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Tips for getting your 1st ever mining job!

Posted by: Megan Cartwright

So you’ve heard that Mining can offer unrivalled career advancement opportunities, a fantastic base salary and the opportunity to travel the world through work…? The only thing is – how do you get your first job?

If you’ve recently completed an Engineering degree

  • Think about what your biggest achievements (maximum 5!) have been either at uni or, preferably, during any work experience you’ve undertaken.
  • On your CV/Resume, if there are any specific qualifications you’ve gained ensure you repeat these a couple of times throughout the document – but not more than 3 or 4. Also think about whether there is another popular way to say this phrase, as recruiters (either internal or external) may be searching based on keywords.
  • Keep your LinkedIn up to date. If you come up on a search and there’s plenty of information in there about your qualifications, skills, and working experience – plus a picture in which you look both approachable and professional – you are basically guaranteed to get more calls.
  • Attend job fairs and mining events – there are lots out there and there’s really no better way to get employed than by putting yourself in front of the right people. If they are close to you, there’s really no reason why you shouldn’t go along and meet people. EventsMine have a fairly comprehensive list of upcoming events.
  • If you were hoping to work in an open cast mine, consider earning your stripes underground where the competition is a little less fierce! If you’re prepared to go the extra mile to prove your dedication then your chances of getting another role in the future will increase significantly.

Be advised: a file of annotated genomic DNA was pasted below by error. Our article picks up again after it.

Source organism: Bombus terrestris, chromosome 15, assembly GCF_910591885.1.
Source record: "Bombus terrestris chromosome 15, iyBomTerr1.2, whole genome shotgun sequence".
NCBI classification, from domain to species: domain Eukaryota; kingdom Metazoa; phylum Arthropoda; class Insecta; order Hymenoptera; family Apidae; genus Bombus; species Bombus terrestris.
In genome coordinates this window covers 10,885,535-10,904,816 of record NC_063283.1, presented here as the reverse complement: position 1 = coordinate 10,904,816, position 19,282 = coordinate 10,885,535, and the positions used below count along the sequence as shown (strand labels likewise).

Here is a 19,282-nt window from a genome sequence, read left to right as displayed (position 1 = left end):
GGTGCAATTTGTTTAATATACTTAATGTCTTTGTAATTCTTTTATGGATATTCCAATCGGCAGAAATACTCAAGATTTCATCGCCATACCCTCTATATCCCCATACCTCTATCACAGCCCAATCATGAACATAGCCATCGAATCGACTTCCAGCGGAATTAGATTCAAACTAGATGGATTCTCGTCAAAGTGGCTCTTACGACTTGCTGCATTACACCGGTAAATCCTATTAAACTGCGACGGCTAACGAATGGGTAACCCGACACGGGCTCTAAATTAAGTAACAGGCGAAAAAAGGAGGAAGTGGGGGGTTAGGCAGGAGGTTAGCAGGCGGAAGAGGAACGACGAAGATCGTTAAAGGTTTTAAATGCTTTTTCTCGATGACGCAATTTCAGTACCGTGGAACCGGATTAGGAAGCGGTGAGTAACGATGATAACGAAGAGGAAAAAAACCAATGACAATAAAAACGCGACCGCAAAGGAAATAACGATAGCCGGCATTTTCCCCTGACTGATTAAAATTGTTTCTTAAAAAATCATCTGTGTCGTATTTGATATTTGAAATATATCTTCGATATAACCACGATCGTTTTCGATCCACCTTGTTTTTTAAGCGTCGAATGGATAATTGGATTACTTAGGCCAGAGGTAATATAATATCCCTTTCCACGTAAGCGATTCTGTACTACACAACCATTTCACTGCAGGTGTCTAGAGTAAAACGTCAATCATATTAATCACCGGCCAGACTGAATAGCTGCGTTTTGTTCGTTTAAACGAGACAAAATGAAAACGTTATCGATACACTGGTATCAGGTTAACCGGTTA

• Register your details with mining companies and speak to their internal recruiters if you can to show your enthusiasm and yourself noticed and remembered, you could be on their next intake for internships.

If you don’t already having a mining degree or qualifications

  • Work out if the mining industry is really for you. Remember that if you’re not already in a mining region of a mining country, you’re going to have to either move or spend long periods away from home with few days off. Working on a mine site really isn’t for everyone, and it’s easy to see the earning potential and jump in with both feet but it’s also important to evaluate whether this sort of role could really fit in with our lifestyle. If possible, speak to people within the industry to find out what the work is really like. And whilst most employers will do their best to provide great working conditions, you can’t change the weather or the fact that a lot of mining roles are very physically demanding. Is it a good time for you to be spending long periods away from your friends and loved ones? Are you physically fit enough to withstand potentially extreme weather conditions?